Creatinine is a waste product created from the normal breakdown of muscle tissue, and the kidneys are responsible for filtering it from the blood into the urine. In fact, doctors test the kidney function by measuring the blood creatinine level. The amount of blood the kidneys can make creatinine-free in one minute is called the creatinine clearance – around 125 milliliters per minute in a healthy young adult.
The creatinine clearance is further used to estimate the glomerular filtration rate (GFR), or the rate of blood flow through the kidneys, which can vary depending on age, sex and size. That means that testing the rate of creatinine clearance shows the kidney’s ability to filter the blood. If the kidneys are damaged and can’t work optimally, the amount of creatinine in the urine goes down, while its level in the blood goes up.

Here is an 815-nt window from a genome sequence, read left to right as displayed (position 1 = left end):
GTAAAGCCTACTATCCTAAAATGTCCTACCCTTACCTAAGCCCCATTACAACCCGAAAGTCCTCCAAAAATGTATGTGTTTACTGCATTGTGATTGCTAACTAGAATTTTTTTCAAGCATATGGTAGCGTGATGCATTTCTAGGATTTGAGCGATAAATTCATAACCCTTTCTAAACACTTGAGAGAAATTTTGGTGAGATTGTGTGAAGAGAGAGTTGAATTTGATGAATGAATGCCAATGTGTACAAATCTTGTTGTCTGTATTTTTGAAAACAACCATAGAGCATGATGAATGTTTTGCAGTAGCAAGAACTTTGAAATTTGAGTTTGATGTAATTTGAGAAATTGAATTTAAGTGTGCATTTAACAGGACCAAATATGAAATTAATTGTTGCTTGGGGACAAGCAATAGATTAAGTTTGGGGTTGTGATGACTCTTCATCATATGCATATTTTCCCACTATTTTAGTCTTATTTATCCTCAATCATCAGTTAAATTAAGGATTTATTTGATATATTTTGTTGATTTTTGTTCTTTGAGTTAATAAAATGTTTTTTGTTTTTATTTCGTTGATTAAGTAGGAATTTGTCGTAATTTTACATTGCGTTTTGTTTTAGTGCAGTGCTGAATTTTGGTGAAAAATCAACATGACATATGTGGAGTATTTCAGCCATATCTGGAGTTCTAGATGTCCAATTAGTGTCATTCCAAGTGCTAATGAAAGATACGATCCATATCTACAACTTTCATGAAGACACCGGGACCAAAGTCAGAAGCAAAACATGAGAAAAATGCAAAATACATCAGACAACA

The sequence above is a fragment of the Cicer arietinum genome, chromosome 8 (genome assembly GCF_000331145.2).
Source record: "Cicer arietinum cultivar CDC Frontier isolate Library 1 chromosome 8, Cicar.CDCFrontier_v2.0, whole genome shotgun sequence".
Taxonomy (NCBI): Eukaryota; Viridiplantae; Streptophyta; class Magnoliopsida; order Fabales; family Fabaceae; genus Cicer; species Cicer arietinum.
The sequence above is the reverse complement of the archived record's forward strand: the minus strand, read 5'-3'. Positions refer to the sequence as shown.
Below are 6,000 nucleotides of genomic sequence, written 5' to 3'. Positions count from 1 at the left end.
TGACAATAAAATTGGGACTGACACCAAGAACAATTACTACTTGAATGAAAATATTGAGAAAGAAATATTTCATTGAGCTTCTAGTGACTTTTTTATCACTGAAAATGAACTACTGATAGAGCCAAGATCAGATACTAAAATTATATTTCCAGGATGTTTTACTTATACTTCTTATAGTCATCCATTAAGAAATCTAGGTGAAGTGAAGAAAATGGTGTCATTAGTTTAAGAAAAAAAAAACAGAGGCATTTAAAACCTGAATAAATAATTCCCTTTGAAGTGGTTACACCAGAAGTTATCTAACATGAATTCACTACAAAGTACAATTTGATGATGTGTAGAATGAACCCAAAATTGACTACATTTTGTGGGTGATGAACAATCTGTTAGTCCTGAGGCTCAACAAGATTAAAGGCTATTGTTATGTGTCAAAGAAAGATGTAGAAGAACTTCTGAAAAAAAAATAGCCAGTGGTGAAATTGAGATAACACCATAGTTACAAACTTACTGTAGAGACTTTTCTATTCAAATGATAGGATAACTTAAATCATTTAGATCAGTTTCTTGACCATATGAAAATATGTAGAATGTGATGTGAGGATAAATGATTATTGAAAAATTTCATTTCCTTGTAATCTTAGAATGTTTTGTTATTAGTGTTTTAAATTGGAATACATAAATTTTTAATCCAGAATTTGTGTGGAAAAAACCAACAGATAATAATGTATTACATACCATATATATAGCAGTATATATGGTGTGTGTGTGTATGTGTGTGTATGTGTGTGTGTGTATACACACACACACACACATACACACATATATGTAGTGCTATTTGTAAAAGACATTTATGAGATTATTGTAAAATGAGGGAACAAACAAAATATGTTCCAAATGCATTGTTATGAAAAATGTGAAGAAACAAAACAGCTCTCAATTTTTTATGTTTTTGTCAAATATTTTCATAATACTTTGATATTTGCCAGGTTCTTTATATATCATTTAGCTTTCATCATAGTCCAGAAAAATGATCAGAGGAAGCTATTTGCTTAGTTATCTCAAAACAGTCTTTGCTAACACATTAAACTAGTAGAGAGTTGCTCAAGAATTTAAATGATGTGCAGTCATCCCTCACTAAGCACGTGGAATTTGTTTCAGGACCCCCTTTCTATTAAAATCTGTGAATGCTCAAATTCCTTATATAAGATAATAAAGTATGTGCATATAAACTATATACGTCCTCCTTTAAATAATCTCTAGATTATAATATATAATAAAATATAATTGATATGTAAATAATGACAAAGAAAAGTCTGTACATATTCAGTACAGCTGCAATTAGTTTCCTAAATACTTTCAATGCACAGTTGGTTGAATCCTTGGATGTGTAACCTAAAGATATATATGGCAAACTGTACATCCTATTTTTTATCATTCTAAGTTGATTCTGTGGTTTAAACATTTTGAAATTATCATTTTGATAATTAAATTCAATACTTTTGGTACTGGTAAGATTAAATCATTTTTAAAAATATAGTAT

What’s the reason for low blood levels of creatinine?
High blood levels of creatinine almost always suggest a kidney disease, most often including damaged blood vessels, infections or death of cells caused by toxins.
Low blood levels of creatinine are not common, but usually don’t suggest serious issues and can be often observed in medical conditions associated with decreased muscle mass. In fact, low muscle mass is the leading cause of a low level of creatinine, and the most common reasons for muscle loss are certain diseases that lead to severe muscle atrophy, aging and malnutrition (especially diets that are very low in protein).
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